Basically if bluetooth is connected it stays connected but once disconnected it turns off after 3 minutes. The last part works, as in it turns off when not connected. The problem is that it disconnects after 3 minutes even when it is connected. I have tried a few things but can't find anything that works. Looked at Secure Settings but it didn't see to have anything I wanted there.

It feels like this hasn't worked at least while on Lollipop but it could extend into KK.

Any help would be appreciated.
Can you try this cos it works on lp flawlessly
https://www.dropbox.com/s/llgcnt67toh4lq8/Bluetooth.prj.xml?dl=0
 

karanrajkapur

Senior Member
Dec 27, 2012
882
606
0
Chandigarh || New Delhi
I'm facing a weird bug with Tasker. I've set up a simple profile to turn on auto rotation whenever I open the camera or gallery app. But what I'm getting is a popup notification that says: "System setting not found. accelerometer_rotation".

I'm not able to understand why is this happening!
 

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TomTcom

Senior Member
Mar 27, 2011
1,192
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I'm facing a weird bug with Tasker. I've set up a simple profile to turn on auto rotation whenever I open the camera or gallery app. But what I'm getting is a popup notification that says: "System setting not found. accelerometer_rotation".

I'm not able to understand why is this happening!
I wouldn't say bug yet.

1. Tasker is saying the system permission it calls to do what you want isn't there.
2. What version of Android? The system permission to do this may be different across Android and newer versions like Lollipop.
3. Are you using a beta Tasker? If not, you might be able to sign up bit could cause more bugs unless this task is critical for you.
4. Find the Google group Tasker. A lot of Tasker techies are on that group. Check there.
5. Is it due to Android accessibility settings? Do you need to make Tasker a device admin?

Check on these things and see what you come up with.
 

drek3

New member
Jun 3, 2015
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Complete Noob question about %trun

I'm sure this is a really simple question, but I can't seem to find (or know how to search for) the documentation that will explain this for me. Forgive me if I misuse some of the terminology.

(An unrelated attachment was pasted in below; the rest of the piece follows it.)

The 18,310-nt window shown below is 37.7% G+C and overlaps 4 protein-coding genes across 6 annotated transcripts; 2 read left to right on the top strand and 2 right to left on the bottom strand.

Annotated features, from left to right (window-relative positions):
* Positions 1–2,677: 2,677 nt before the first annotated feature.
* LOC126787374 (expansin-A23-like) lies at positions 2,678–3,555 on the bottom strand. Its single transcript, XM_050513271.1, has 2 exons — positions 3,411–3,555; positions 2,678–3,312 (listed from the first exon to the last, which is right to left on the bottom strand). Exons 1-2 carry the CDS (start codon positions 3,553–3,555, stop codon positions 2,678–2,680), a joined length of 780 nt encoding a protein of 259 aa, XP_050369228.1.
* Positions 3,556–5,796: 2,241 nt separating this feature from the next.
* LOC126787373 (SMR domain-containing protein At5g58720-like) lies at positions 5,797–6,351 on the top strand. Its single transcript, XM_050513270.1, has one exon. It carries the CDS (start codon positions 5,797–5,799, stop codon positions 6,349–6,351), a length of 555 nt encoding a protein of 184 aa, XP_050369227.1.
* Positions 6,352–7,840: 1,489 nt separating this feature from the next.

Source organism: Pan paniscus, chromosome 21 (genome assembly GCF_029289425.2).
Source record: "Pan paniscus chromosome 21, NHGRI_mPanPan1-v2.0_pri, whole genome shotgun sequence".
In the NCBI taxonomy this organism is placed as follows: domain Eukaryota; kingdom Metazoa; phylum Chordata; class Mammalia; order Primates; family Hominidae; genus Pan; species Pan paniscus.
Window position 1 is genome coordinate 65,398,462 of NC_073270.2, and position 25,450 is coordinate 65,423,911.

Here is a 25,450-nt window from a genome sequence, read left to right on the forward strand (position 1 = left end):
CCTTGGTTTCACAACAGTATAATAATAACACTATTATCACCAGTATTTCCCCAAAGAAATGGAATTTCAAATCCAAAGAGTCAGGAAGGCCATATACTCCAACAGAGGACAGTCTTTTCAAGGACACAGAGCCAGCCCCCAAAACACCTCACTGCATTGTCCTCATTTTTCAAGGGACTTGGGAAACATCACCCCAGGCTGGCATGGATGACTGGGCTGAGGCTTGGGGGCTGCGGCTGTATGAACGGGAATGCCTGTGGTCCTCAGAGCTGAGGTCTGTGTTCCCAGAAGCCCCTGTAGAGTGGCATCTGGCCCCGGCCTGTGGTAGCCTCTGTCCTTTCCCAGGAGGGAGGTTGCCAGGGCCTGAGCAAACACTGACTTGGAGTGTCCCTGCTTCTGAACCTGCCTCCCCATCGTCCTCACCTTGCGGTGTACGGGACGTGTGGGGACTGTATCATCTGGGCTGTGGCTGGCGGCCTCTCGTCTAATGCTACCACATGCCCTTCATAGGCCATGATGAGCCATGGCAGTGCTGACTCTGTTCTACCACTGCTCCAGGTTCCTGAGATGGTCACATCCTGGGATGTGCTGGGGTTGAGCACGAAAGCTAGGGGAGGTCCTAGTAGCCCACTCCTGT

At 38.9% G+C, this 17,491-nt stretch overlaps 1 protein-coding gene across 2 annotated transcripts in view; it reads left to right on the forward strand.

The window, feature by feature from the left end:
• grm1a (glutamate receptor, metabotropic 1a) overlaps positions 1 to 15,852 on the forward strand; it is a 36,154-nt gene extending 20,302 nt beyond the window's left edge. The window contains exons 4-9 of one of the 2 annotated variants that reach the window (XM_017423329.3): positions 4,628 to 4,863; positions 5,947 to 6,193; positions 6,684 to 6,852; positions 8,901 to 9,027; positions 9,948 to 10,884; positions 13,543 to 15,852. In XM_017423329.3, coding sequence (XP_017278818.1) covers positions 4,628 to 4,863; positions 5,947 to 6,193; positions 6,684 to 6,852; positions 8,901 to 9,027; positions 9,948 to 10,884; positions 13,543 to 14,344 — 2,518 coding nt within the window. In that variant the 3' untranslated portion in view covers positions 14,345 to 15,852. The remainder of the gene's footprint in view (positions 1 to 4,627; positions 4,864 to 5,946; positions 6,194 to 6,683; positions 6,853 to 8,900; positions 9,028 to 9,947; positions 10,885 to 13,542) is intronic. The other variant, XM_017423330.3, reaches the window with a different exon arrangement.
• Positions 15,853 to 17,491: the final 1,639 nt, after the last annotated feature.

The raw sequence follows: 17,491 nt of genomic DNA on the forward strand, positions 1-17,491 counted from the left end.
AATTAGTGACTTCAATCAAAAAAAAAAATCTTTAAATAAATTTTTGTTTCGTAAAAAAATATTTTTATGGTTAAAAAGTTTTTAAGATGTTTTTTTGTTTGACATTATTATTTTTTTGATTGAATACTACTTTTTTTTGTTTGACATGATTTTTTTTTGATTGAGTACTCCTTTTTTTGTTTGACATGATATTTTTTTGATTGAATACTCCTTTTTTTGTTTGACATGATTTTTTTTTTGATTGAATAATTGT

I have a Profile called "At Work", and that has an enter/exit task that basically turns on or turns off vibrate mode. Pretty simple. Enter's called "At Work", Exit's called "Leave Work".

I have another profile called "Power Any". Enter Task "Power Available" where I connect to Any Power, it turns on wi-fi, Vibrate Mode goes to "Off". Exit task (Power Removed) it turns off wi-fi, and then here's the part I'm not sure how to write the "if" for, since everything I've tried has failed.

I want the exit task to turn Vibrate mode on IF I'm "At Work". Right now I have:

Mode: Vibrate
If %TRUN ~ At Work

I've seen people write it as

If %TRUN ~ *At Work*

but that doesn't work either.

Any thoughts? Seems like it should be really basic and easy, but for some reason it isn't working for me. There's a little red box (I'm assuming that means the IF statement wasn't satisfied) next to the IF when I run the Power Removed exit task manually. Thanks y'all.
 

harisrib

Member
Jun 11, 2014
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2
0
I'm sure this is a really simple question, but I can't seem to find (or know how to search for) the documentation that will explain this for me. Forgive me if I misuse some of the terminology.

I have a Profile called "At Work", and that has an enter/exit task that basically turns on or turns off vibrate mode. Pretty simple. Enter's called "At Work", Exit's called "Leave Work".

I have another profile called "Power Any". Enter Task "Power Available" where I connect to Any Power, it turns on wi-fi, Vibrate Mode goes to "Off". Exit task (Power Removed) it turns off wi-fi, and then here's the part I'm not sure how to write the "if" for, since everything I've tried has failed.

I want the exit task to turn Vibrate mode on IF I'm "At Work". Right now I have:

Mode: Vibrate
If %TRUN ~ At Work

I've seen people write it as

If %TRUN ~ *At Work*

but that doesn't work either.

Any thoughts? Seems like it should be really basic and easy, but for some reason it isn't working for me. There's a little red box (I'm assuming that means the IF statement wasn't satisfied) next to the IF when I run the Power Removed exit task manually. Thanks y'all.

Where did you declare %TRUN??

My solution would be to create a variable in 'At Work' task and assign a value to it using variable set(let's say %AtWork=yes). In 'Leave Work' use a variable clear to clear the value of %AtWork.

Now use if(%AtWork is set) enable vibrate mode in your power status exit task. Let me know how it goes.
 
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drek3

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Jun 3, 2015
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Where did you declare %TRUE??

My solution would be to create a variable in 'At Work' task and assign a value to it using variable set(let's say %AtWork=yes). In 'Leave Work' use a variable clear to clear the value of %AtWork.